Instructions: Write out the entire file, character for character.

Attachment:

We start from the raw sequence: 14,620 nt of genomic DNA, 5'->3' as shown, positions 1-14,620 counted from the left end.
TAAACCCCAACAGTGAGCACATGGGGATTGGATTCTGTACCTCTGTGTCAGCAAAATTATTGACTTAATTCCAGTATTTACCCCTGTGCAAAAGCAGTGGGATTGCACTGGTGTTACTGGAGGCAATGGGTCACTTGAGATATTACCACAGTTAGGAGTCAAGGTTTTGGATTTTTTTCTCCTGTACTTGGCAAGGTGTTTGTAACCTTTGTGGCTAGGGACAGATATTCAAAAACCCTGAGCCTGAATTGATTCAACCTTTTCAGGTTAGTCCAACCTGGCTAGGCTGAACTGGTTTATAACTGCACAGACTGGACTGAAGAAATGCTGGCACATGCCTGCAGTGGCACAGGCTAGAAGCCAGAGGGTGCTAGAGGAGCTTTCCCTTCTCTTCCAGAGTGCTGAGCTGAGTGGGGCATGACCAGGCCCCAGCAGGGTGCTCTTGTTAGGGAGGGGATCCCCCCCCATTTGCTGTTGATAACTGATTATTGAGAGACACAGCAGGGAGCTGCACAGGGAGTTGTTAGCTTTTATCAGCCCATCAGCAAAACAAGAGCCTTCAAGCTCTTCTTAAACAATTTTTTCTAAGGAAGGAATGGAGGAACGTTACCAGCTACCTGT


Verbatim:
We start from the raw sequence: 14,620 nt of genomic DNA, 5'->3' as shown, positions 1-14,620 counted from the left end.
TAAACCCCAACAGTGAGCACATGGGGATTGGATTCTGTACCTCTGTGTCAGCAAAATTATTGACTTAATTCCAGTATTTACCCCTGTGCAAAAGCAGTGGGATTGCACTGGTGTTACTGGAGGCAATGGGTCACTTGAGATATTACCACAGTTAGGAGTCAAGGTTTTGGATTTTTTTCTCCTGTACTTGGCAAGGTGTTTGTAACCTTTGTGGCTAGGGACAGATATTCAAAAACCCTGAGCCTGAATTGATTCAACCTTTTCAGGTTAGTCCAACCTGGCTAGGCTGAACTGGTTTATAACTGCACAGACTGGACTGAAGAAATGCTGGCACATGCCTGCAGTGGCACAGGCTAGAAGCCAGAGGGTGCTAGAGGAGCTTTCCCTTCTCTTCCAGAGTGCTGAGCTGAGTGGGGCATGACCAGGCCCCAGCAGGGTGCTCTTGTTAGGGAGGGGATCCCCCCCCATTTGCTGTTGATAACTGATTATTGAGAGACACAGCAGGGAGCTGCACAGGGAGTTGTTAGCTTTTATCAGCCCATCAGCAAAACAAGAGCCTTCAAGCTCTTCTTAAACAATTTTTTCTAAGGAAGGAATGGAGGAACGTTACCAGCTACCTGT